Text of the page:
The province says that starting sometime next week, it plans to allow all adults who received a first dose of Pfizer-BioNTech or Moderna’s product to book a second appointment as soon as 28 days after their initial shot.

Loading…

Loading…Loading…Loading…Loading…Loading…

As of last week, the province allowed people who received a first shot of the Oxford-AstraZeneca vaccine to book their second shot earlier.

They must wait at least eight weeks before getting their second dose.

6:25 a.m.: Canada is set to receive more than five million doses of COVID-19 vaccine over the coming week.

Around 2.4 million are expected to come from Pfizer and BioNTech, though that shipment isn’t slated to land until mid-week and has prompted some jurisdictions to temporarily pause walk-in appointments or make use of other vaccines due to the brief delay.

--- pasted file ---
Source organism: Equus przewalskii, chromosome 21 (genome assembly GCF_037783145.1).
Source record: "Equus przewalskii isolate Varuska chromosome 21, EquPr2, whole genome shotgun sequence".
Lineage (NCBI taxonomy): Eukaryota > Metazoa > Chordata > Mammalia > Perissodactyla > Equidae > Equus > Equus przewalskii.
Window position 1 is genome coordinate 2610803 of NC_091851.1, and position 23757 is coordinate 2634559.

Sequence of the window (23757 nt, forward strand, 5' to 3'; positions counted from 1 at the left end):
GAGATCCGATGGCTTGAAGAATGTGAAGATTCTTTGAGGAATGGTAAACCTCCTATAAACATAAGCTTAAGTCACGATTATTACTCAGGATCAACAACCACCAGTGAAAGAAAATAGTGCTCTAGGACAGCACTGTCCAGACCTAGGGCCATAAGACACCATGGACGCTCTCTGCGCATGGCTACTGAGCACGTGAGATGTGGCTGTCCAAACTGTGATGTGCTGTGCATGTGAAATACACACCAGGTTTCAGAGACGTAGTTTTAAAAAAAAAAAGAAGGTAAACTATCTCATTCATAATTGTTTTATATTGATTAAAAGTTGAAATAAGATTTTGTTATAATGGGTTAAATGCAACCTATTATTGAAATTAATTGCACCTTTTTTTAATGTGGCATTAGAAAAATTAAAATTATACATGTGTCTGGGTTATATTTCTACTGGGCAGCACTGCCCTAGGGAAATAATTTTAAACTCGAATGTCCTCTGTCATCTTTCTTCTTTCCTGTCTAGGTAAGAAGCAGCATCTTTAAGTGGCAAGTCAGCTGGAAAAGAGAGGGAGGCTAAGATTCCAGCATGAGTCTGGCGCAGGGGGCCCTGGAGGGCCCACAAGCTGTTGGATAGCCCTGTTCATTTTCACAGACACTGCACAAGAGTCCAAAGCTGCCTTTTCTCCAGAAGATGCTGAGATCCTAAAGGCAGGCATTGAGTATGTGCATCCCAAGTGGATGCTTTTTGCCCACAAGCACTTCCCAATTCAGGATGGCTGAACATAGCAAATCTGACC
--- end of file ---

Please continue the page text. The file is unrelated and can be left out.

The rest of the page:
Another 2.8 million will come from Moderna, for a total of 5.2 million shots expected this week.

The federal government says about nine million doses came into the country last week as Canada officially immunized more than 20 per cent of eligible residents with two shots of vaccine.

Procurement Minister Anita Anand has said Canada is on track to receive more than 50 million doses by the end of June, thanks in part to Moderna’s decision to ship about five million shots ahead of schedule.

She said Ottawa is on pace to take delivery of more than 68 million jabs by the end of July.

6:25 a.m.: Three more regions in Quebec are moving into the green, or least restrictive, level of the province’s COVID-19 response plan as of today.

The regions of Bas-Saint-Laurent, Saguenay-Lac-Saint-Jean and Mauricie-Centre-du-Québec will join much of the rest of the province in attaining the coveted level that allows for further easing of public health measures.

The zone change will relax restrictions including limits on gatherings in homes, which can host up to 10 people from three different addresses. In yellow zones, only two families are permitted.